The Secret Screening at Fantastic Fest is always one of the most hotly anticipated events of the festival. Past years have brought guests such as Sandra Bullock and the Wachowski siblings to the Alamo Drafthouse Cinema. This year, with only one Secret Screening, guesses as to the surprise film screening ranged from big Oscar hopefuls such as “Birdman,” to high-profile genre films such as “Stretch.” However, no one predicted “Goodnight Mommy,” a deeply unsettling Austrian family drama with a pronounced mean streak.
The film begins innocuously enough, as twin brothers Lukas and Elias (Lukas and Elias Schwarz) enjoy a languid summer with their mother (Susanne Wuest), who is recovering from plastic surgery. She’s heavily bandaged and usually harsh towards the boys, refusing to even acknowledge Elias. As the summer goes on, the boys begin to question whether she’s their mother at all, a conflict that comes to a head in the disturbing finale.
The Schwarz brothers are remarkable as the introverted twin brothers, giving a pair of completely natural, deeply intertwined performances. They’re an incredible find, and writers/directors Severin Fiala and Veronika Franz do a great job capturing the near-telepathic shorthand that builds between twin brothers. Meanwhile, Wuest gives a versatile performance, impressively brittle in the film’s opening stretch and agonizingly sympathetic in its finale.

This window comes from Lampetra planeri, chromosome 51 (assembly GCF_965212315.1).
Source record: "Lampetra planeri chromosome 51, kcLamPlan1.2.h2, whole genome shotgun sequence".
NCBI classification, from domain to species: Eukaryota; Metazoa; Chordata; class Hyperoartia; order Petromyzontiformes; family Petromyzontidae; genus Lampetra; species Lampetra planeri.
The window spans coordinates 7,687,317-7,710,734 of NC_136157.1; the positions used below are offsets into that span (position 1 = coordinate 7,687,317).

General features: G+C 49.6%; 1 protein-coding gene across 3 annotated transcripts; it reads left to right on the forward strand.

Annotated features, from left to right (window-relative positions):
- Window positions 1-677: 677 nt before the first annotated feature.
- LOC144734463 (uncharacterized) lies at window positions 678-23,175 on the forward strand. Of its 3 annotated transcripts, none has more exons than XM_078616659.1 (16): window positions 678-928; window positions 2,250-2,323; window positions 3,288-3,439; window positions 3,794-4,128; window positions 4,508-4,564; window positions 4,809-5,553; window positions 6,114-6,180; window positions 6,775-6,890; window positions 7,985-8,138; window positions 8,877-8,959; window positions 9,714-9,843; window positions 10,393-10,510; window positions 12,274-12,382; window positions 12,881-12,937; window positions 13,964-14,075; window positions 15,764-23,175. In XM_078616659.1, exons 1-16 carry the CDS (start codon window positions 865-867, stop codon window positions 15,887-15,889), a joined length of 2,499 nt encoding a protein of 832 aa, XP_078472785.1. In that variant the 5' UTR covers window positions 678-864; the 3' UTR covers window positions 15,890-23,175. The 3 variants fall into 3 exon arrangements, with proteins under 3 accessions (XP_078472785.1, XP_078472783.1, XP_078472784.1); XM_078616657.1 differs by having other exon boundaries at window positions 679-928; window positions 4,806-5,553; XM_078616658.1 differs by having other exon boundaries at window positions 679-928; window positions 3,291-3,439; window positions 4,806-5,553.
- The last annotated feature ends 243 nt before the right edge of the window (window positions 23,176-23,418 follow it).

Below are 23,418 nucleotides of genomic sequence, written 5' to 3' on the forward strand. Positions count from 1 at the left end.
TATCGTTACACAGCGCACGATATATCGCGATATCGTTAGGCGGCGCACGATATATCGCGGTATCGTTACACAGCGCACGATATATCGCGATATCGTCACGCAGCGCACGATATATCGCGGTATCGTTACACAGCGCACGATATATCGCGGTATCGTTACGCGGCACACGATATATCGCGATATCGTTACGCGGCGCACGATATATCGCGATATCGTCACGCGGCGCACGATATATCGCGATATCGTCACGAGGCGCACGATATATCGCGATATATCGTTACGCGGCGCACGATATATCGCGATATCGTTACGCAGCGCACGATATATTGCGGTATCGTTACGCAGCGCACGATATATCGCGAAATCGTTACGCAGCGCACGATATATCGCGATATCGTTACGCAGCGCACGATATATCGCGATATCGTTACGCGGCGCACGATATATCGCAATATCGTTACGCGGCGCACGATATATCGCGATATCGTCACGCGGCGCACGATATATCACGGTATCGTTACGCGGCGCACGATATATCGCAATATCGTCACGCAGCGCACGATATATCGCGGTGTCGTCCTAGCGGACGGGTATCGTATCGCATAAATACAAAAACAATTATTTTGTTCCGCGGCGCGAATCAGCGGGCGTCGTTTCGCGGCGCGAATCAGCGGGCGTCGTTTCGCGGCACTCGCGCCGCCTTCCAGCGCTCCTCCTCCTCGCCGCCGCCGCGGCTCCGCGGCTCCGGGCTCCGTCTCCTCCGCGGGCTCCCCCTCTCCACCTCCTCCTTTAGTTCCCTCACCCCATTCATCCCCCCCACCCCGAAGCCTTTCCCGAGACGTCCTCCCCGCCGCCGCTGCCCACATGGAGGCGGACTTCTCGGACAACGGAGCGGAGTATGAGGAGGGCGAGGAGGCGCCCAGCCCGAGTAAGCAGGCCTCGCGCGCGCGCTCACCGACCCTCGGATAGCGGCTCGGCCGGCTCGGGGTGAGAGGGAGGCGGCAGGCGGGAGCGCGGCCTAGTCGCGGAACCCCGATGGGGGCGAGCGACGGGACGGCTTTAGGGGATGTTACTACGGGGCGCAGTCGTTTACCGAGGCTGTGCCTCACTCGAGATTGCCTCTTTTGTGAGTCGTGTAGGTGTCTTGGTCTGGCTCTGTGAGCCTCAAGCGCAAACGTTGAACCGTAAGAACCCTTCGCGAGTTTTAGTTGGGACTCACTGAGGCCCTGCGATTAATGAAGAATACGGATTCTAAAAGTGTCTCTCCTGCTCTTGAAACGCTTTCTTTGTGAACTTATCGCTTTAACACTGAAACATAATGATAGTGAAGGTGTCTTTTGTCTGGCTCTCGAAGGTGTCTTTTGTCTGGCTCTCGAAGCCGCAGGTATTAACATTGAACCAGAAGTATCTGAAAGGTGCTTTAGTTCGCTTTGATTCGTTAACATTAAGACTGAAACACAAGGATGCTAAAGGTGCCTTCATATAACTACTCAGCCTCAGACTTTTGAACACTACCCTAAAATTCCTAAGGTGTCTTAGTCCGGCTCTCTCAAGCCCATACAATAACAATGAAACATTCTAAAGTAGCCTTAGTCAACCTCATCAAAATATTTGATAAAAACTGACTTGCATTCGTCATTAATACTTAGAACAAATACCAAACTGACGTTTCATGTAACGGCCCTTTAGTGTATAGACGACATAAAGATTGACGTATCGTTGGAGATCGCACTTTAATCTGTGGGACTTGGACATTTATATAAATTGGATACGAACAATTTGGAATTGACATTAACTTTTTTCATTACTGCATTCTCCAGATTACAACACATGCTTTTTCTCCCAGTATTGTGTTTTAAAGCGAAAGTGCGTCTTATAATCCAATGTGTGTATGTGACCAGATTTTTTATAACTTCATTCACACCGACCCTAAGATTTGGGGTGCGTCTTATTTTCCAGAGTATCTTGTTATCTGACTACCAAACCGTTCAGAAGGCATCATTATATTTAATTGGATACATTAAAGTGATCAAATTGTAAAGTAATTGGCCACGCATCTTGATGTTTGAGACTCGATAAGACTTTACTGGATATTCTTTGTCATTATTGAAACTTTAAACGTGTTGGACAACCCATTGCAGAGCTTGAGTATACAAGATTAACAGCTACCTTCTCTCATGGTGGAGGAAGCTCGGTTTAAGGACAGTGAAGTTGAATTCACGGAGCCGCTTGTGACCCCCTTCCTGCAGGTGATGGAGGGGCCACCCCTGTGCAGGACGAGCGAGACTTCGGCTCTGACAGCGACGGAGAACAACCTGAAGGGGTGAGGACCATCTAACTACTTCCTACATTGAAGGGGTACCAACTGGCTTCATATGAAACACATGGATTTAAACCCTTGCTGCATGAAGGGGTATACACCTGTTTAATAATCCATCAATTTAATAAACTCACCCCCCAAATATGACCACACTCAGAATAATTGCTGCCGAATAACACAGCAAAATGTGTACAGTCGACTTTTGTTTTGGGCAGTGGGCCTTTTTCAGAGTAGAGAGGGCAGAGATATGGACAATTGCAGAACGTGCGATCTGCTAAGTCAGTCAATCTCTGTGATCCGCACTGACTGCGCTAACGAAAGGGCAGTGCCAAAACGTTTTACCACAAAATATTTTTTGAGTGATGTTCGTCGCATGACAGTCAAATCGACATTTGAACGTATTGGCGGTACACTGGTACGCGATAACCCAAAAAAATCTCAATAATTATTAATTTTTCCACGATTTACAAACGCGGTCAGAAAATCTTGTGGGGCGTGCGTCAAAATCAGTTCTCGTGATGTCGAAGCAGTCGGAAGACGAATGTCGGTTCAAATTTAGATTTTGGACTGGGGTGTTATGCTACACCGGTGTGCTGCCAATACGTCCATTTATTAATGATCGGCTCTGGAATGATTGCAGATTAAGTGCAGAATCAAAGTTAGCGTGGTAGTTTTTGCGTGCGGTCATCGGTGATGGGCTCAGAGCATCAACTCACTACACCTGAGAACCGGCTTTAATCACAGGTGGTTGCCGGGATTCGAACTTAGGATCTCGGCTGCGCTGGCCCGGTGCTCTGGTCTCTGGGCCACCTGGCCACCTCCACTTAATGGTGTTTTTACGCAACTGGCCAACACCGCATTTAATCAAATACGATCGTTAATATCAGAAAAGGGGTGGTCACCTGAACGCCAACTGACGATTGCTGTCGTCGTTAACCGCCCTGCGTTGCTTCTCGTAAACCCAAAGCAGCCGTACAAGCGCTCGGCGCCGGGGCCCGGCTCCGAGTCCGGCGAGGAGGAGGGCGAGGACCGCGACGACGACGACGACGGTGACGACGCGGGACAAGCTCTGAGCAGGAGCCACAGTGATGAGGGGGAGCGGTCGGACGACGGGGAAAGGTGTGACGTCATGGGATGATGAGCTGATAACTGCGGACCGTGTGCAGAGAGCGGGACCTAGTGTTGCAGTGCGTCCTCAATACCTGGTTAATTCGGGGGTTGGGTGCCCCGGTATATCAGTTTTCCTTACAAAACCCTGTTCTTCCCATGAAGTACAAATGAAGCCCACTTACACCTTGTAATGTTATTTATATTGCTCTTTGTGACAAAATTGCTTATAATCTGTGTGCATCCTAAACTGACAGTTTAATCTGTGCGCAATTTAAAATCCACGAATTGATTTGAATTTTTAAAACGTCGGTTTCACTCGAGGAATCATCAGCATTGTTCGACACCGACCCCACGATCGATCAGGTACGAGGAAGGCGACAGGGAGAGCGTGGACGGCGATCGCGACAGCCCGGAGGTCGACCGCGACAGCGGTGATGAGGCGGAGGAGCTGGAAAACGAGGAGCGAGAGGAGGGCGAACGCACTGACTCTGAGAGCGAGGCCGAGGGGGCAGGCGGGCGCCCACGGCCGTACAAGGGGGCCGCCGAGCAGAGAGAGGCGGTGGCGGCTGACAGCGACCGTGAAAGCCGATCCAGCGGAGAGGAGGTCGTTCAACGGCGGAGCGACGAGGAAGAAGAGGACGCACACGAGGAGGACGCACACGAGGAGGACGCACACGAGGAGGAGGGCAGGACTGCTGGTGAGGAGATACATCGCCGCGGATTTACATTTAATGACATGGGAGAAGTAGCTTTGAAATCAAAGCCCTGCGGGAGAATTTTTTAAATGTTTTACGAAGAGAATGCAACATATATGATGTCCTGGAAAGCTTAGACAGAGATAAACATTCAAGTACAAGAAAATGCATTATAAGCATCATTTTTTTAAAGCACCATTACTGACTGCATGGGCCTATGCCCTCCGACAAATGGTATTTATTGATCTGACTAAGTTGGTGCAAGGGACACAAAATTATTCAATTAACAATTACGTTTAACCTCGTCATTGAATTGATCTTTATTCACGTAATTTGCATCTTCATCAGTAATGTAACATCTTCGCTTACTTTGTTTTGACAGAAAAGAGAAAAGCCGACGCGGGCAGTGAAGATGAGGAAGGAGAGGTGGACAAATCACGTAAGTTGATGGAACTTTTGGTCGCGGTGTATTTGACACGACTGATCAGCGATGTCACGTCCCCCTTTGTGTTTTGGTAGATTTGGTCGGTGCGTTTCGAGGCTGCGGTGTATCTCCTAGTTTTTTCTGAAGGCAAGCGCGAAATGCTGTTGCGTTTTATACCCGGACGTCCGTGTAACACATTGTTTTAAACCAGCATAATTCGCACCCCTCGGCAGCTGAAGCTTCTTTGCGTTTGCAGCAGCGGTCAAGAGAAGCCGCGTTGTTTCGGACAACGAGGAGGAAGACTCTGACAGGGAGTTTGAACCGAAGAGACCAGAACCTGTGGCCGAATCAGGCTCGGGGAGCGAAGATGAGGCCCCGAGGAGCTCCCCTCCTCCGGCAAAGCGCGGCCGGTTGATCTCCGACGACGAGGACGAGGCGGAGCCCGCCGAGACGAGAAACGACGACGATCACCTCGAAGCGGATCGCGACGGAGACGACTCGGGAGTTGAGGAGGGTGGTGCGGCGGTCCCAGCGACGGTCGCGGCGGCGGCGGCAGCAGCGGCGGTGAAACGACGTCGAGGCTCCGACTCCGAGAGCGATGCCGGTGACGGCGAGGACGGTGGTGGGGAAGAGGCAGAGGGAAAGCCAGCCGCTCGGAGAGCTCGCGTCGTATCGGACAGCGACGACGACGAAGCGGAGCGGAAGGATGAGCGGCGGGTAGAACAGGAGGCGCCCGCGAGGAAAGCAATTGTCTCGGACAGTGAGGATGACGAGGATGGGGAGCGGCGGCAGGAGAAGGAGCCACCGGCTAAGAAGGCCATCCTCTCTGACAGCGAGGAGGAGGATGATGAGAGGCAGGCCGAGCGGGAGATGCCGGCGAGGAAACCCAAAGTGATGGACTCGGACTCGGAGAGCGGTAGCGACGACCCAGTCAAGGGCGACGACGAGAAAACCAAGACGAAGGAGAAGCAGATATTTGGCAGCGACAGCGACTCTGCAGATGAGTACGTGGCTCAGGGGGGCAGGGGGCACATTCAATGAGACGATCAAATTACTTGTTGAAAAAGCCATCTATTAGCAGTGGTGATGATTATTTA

“Goodnight Mommy” builds deliberately, becoming increasingly unsettling as the brothers wage psychological warfare on their mother. The film leaves a lot of questions unanswered by the end, but the most compelling is who is the worst influence on Lukas: his brother or his mother. Both function simultaneously as a devil and angel on his shoulder, which makes for a compelling viewing, anchored by a trio of fantastic performances.
As a Fantastic Fest film is supposed to do, “Goodnight Mommy” ends up in a very dark place, and the film’s uncompromising ending is pleasantly ambiguous. Although some questions are apparently answered, nothing is as it seems in Fiala’ and Franz’s discordant mental landscape. The result is a wholly unsettling film that disturbs just as often as it impresses.
Despite the many impressive elements of “Goodnight Mommy,” one wonders whether it’s a good fit for the Secret Screening slot. While Tim League, one of the Fantastic Fest co-founders, must be commended for programming the film, it almost certainly would have played better without the burden of expectation. Even so, “Goodnight Mommy” is right at home at Fantastic Fest and among the best, most memorable films of this year’s festival. It’s reportedly been picked up for U.S. distribution, so many more audiences can expect to see it soon.
The opening night of Fantastic Fest is always a memorable event, and this year proved to be no exception. Tim League, Alamo Drafthouse Cinema CEO, kicked off the evening with pyrotechnics and an extended rap session before introducing director Kevin Smith, who brought his “Human Centipede” remix “Tusk” to open this year’s festival. Smith pledged to retire from film after self-distributing the insufferably self-important “Red State,” but “Tusk” is a welcome improvement and a promising revitalization for the director.